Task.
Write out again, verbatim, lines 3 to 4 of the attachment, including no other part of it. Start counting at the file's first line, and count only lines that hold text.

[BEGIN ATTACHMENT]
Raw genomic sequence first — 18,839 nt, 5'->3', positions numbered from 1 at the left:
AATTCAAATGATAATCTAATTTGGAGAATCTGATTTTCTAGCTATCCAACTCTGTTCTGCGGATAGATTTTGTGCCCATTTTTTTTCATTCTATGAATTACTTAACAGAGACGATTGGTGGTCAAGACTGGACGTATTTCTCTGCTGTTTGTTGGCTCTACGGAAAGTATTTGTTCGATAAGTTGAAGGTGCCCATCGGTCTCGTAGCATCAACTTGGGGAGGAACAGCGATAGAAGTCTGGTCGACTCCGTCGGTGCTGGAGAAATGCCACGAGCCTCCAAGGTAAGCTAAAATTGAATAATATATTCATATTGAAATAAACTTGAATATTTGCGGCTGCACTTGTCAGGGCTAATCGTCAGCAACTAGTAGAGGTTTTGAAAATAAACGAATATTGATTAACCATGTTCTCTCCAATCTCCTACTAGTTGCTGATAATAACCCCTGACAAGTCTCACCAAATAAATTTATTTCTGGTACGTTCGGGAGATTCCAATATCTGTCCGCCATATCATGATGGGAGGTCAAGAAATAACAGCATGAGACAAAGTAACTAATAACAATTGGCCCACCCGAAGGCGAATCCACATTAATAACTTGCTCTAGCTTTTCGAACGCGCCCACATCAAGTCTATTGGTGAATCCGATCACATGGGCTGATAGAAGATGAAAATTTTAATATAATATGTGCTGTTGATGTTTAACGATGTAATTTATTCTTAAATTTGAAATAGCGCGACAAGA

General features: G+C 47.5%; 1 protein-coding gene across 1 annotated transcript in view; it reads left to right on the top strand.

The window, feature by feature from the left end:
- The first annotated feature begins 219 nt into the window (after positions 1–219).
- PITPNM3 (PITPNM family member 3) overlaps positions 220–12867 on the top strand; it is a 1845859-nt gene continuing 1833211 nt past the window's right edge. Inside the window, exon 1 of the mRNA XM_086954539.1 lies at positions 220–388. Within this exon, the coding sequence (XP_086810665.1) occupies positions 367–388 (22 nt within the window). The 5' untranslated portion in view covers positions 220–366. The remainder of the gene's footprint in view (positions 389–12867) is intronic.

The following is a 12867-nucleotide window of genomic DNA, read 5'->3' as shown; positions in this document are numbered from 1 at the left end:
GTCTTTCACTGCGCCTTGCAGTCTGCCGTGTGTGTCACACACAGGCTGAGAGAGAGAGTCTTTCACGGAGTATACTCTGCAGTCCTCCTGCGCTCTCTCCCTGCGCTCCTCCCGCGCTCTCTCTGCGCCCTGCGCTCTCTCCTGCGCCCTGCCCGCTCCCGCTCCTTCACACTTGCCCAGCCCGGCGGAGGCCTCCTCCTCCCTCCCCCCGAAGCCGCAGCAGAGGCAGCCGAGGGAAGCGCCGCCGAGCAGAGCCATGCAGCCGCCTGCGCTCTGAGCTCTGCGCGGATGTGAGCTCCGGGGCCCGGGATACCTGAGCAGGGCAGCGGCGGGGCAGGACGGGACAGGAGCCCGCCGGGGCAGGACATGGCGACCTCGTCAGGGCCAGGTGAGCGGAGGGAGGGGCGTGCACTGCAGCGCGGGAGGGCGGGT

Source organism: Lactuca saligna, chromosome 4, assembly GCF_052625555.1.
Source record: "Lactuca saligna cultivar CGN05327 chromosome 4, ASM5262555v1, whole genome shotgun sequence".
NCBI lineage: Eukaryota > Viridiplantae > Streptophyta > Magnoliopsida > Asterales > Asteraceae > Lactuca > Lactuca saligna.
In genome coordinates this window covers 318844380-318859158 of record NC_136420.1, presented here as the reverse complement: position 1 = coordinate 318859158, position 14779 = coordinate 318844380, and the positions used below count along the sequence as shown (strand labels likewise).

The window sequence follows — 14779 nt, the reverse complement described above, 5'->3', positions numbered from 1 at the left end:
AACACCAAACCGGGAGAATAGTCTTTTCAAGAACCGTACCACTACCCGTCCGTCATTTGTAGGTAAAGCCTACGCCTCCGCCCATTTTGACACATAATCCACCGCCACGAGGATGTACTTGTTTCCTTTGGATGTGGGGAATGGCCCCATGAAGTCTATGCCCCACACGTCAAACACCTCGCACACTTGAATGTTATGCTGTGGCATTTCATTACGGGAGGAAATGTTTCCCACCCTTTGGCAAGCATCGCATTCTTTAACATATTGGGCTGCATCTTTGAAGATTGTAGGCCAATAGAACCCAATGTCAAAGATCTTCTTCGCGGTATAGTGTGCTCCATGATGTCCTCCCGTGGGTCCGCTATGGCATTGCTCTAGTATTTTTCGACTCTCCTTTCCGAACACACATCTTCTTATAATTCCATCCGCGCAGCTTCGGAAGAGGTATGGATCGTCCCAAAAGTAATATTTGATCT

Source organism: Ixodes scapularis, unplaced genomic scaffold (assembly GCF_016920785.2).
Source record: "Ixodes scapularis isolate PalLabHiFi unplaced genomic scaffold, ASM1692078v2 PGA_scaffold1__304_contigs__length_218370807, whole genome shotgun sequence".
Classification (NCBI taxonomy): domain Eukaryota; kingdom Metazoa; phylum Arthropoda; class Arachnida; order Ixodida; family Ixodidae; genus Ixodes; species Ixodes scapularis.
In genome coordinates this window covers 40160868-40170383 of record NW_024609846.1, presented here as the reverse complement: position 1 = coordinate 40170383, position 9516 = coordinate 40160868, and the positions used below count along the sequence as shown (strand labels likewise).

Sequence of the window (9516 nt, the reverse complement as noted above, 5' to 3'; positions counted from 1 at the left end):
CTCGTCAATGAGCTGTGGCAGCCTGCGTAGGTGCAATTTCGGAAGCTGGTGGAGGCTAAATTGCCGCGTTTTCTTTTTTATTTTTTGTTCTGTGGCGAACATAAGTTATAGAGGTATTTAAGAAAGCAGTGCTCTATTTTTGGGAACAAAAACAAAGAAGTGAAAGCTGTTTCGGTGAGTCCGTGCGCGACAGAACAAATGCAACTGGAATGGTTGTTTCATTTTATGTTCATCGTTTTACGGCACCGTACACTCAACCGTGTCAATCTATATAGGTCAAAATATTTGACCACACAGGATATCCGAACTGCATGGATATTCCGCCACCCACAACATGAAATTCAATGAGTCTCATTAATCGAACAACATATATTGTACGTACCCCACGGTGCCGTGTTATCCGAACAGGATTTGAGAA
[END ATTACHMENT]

General features: G+C 47.5%; 1 protein-coding gene across 1 annotated transcript in view; it reads left to right on the top strand.

The window, feature by feature from the left end: